• This is certainly a step on the right path, but that remains far too insufficient to respond to the urgency and severity of the climate crisis, particularly for vulnerable countries.
  • For millions of Africans, the climate crisis affects every aspect of life, from food and housing to access to clean water and clean energy.

World leaders have finally reached an agreement that the world must abandon fossil fuels to prevent catastrophic climate change, following 30 years of intense and painful negotiations.

This concession was achieved in response to the outcry caused by the previous draft, which did not explicitly acknowledge the necessity of transitioning away from fossil fuels.

Although some hail the Global Stocktake as ‘historic,’ it does not clearly signal an “exit” from oil, gas, and coal, as the …

critical minerals cobalt
  • Africa holds more than half of the world’s reserves of cobalt, 46% of its manganese, and 21% of its graphite, all used in EV batteries, and about a quarter of its bauxite, which is required for solar photovoltaic technologies.
  • For decades, Africa has allowed her raw materials, including oil and natural gas, to be exported raw, without a chance to benefit from the finished product.
  • As a result, we’ve missed out on the job creation, industrialization, and economic diversification.

To meet their green agendas, the European Union, US, and China are engaged in the modern-day equivalent of a gold rush. This time, though, fortune seekers aren’t panning for shiny nuggets in Canada, America, or Australia. Instead, all eyes are on the critical minerals of Africa—cobalt, graphite, lithium, and others—raw materials essential to the production of clean technology, including electric vehicles (EV).

To say that Africa is generously endowed in this …

energy transition Africa
  • African countries have every right to set the timing for their energy transition.
  • Africa still needs time–time that the Western world has already had and, frankly continues to milk–to resolve energy poverty and industrialize.
  • The continent’s oil and gas production, when managed strategically, provides a pathway for economic growth, energy transition and security.

About a year ago, before COP27 began in Egypt, Fiona Harvey and Matthew Taylor wrote in an opinion piece for The Guardian that it was time for gas exploration in Africa to stop.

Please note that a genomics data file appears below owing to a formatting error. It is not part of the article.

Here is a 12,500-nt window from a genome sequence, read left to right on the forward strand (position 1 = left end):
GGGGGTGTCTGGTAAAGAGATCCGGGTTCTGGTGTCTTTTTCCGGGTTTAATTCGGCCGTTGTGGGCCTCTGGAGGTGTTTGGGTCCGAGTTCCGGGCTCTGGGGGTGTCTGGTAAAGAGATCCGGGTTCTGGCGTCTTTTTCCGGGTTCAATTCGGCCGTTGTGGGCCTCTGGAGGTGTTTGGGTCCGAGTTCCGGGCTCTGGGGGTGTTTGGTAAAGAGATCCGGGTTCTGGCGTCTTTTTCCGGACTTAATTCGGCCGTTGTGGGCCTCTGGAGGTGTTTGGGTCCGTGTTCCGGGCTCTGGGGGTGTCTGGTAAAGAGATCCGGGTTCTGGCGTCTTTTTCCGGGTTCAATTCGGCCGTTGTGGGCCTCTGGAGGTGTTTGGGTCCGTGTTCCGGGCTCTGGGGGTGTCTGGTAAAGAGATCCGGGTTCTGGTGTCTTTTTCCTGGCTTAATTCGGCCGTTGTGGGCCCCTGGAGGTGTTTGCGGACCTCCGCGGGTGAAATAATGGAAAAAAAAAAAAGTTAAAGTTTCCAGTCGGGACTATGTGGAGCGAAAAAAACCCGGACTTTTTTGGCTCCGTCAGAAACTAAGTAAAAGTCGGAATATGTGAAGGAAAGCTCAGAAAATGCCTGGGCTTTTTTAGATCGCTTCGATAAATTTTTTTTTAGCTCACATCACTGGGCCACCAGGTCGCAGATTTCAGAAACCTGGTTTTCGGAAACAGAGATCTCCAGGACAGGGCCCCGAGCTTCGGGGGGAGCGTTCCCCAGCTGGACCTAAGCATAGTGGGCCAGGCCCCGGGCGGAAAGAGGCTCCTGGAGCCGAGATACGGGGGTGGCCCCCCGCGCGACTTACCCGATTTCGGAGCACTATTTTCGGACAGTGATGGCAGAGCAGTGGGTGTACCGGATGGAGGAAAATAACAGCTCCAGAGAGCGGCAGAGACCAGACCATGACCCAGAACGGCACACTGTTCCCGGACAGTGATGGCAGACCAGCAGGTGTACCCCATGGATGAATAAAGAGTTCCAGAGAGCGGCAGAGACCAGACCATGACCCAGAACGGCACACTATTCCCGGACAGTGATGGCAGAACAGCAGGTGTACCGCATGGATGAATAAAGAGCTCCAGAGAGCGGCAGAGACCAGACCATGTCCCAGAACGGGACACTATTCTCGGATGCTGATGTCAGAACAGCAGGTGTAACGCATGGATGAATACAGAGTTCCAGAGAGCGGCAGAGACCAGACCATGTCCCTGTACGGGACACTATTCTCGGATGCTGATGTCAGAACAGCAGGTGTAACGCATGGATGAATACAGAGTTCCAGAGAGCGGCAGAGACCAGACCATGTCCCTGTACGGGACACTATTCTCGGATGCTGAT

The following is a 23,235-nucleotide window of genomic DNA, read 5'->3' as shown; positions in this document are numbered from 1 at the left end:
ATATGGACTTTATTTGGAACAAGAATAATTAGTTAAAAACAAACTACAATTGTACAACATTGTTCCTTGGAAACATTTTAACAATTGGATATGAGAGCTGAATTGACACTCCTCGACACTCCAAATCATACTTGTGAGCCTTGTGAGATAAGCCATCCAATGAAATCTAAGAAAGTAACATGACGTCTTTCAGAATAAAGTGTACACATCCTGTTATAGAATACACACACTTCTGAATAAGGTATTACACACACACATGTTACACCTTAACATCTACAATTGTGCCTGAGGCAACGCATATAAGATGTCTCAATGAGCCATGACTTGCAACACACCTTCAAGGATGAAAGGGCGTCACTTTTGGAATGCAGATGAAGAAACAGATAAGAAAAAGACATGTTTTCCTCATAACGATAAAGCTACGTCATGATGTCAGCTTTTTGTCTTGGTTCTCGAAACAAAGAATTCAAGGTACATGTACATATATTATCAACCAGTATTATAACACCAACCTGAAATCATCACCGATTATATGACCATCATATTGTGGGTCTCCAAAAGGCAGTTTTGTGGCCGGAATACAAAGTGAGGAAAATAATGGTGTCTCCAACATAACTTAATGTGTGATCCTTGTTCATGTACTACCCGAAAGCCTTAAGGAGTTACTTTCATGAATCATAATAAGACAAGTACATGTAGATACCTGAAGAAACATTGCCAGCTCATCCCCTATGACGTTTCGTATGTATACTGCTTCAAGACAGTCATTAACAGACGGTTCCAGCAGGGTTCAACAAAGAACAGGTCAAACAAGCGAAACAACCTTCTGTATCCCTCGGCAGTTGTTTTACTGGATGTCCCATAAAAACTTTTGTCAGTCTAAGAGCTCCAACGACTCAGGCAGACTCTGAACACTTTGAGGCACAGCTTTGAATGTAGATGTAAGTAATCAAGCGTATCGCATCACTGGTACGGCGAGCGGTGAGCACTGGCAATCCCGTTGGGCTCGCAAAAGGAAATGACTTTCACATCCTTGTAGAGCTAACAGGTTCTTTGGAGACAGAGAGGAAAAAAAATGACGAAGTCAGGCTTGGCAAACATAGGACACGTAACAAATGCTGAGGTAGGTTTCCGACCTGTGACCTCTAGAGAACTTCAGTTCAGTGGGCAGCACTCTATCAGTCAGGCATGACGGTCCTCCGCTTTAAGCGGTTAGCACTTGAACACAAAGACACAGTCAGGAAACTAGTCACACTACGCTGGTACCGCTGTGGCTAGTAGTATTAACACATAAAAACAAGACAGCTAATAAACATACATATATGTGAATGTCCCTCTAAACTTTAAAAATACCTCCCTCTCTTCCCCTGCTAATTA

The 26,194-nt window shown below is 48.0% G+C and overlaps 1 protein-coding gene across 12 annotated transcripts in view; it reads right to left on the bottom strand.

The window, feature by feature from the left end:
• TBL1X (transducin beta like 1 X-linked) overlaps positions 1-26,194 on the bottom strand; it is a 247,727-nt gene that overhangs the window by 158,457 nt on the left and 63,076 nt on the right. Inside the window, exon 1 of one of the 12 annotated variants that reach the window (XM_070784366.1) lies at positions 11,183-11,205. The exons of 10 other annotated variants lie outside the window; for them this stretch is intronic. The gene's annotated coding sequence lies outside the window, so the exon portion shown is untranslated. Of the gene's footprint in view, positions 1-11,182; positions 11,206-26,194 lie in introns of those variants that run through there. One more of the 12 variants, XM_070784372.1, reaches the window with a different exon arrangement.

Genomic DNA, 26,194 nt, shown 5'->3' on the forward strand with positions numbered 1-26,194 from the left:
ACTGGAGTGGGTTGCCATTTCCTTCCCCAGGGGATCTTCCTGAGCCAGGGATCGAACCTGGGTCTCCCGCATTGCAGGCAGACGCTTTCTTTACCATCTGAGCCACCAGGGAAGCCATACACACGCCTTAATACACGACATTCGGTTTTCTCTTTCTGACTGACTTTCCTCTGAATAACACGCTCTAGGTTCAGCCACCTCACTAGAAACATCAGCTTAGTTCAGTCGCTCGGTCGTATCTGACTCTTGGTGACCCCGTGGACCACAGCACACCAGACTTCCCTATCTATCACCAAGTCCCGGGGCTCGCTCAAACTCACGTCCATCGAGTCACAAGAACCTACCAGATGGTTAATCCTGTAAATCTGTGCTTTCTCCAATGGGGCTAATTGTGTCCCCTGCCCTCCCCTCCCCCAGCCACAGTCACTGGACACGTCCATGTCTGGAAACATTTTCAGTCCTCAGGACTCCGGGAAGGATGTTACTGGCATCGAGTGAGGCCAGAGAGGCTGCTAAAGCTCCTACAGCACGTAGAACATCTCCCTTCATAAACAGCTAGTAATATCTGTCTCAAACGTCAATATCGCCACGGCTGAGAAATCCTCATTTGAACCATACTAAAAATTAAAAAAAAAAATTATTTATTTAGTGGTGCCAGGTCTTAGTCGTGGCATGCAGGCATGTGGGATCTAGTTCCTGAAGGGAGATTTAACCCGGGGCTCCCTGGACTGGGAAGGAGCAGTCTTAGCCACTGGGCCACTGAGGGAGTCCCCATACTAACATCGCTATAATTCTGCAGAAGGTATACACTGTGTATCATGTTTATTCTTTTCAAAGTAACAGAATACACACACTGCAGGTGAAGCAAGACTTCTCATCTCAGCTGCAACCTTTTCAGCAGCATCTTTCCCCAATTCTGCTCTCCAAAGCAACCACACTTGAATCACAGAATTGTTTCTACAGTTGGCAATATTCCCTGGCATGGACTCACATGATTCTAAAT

“Africa must embrace renewable energy, and forgo exploration of its potentially lucrative gas deposits to stave off climate disaster and bring access to clean energy to the hundreds of millions who lack it, leading experts on the continent have said,” they wrote.

This is hardly new. For several years now, wealthy nations and environmental organizations have been strong-arming African countries to leave their petroleum …

energy transition
  • Asking developing nations to ignore natural gas in the energy transition plan is essentially requesting that they ignore half their power capacity.
  • Currently, far too many people in Africa can’t buy milk from a refrigerated grocery aisle, do schoolwork after sunset, or get an X-ray at their local hospital.
  • Many Western states supplement their grids with wind or solar but ultimately rely on natural gas, oil, or coal.

Western leaders often urge African nations to make a rapid transition from fossil fuels to renewable energy sources. They seem to think that African nations can switch to renewable power sources fairly easily if a good energy infrastructure is already in place.

But this is not the case in Africa, where roughly half of the population lacks access to electricity. Far too many of our people can’t buy milk from a refrigerated grocery aisle, do schoolwork after sunset, or get an X-ray …

Developing Nations
  • The 2009 Copenhagen Accord was not a binding promise but set up a durable framework for future talks.
  • One of these solutions is for African countries to use crude oil, natural gas, and other hydrocarbons to develop their resources and use the revenues to finance energy transition.
  • In the process, they should also seek to meet several other complementary goals, such as building gas-fired plants that can provide cleaner power than existing coal.

From an African perspective, one of the most important things to come out of COP15, the 2009 United Nations Climate Change Conference in Copenhagen, was the formal recognition of the fact that lower-income countries were not in a position to bear as much of the cost of the energy transition as their higher-income counterparts.

That recognition was spelt out in the section of the Copenhagen Accord that included a pledge from the world’s highly developed states to …